Recently I’ve been reflecting back on my participation in a mental health treatment hospital program several years ago. I’ve mentioned it before; it was a good experience for me, and much needed. I’m thankful that I’ve been well-treated since then and haven’t needed any further hospital visits. Nevertheless, I have continued to practice skills I learned there, like cognitive behavioural therapy and art therapy.
Participation in the art therapy portion of the program was quite interesting. It was child’s play…painting ceramics, making mosaics…but it played an important part in the program as a whole. At least that was my experience.* I saw people who were hesitant to talk in group open up when their hands were busy with arts and crafts. And I saw my own mind loosen as I worked to fit my mosaic tiles together just right. And when my mind loosened, I saw things in a new perspective… one that wasn’t so rigid, so black and white, so wrong vs. right. There’s no “right” way for the tiles to go together, and there’s no wrong colour to paint the mini-tankard tooth-pick holder. I admit that I was hesitant to begin with the arts and the crafts because my mind was so tight and I couldn’t immediately see that there was no wrong way to play.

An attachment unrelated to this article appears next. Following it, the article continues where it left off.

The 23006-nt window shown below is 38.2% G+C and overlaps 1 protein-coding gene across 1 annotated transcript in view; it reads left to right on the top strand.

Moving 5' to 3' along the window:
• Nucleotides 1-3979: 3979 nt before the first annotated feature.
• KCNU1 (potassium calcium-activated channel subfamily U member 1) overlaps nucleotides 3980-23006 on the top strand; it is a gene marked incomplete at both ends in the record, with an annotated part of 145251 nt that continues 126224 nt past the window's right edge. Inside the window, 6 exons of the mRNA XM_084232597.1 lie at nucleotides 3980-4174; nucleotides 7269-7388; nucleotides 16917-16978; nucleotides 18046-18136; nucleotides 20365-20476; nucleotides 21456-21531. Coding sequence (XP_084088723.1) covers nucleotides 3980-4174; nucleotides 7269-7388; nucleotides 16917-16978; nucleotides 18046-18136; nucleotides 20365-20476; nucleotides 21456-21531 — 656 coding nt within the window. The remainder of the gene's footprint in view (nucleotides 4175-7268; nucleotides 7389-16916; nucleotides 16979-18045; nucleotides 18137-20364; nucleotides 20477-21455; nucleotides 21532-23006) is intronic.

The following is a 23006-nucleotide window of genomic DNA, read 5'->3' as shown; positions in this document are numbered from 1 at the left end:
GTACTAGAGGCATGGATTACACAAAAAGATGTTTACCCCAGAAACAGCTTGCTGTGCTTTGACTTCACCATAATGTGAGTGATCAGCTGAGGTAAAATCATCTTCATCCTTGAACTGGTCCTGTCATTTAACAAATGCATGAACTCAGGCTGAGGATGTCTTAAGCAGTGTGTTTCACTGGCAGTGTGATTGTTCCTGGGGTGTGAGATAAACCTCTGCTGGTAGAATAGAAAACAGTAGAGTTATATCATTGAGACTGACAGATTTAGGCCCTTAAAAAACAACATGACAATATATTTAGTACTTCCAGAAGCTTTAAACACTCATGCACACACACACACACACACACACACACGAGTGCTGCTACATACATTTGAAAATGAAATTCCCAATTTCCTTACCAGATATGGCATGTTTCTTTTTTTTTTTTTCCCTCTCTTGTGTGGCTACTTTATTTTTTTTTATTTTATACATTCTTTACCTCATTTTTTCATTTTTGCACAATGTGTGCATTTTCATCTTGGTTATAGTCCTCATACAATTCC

Fast forward a couple years to see me sitting at my little wooden table, perched on a little wooden chair, glitter covering my fingers, a glue stick in my mouth, as I outline someone’s name with a purple Sharpie on an envelope. In my head I’m thinking about that person and whether they’ll like my mess of an envelope. I’m thinking about that next blog post I’m going to write. I’m reassuring myself that it’s ok that colouring on envelopes and writing letters is enjoyable for me.
*I am not an expert nor do I have any professional experience with art therapy. I was simply a patient.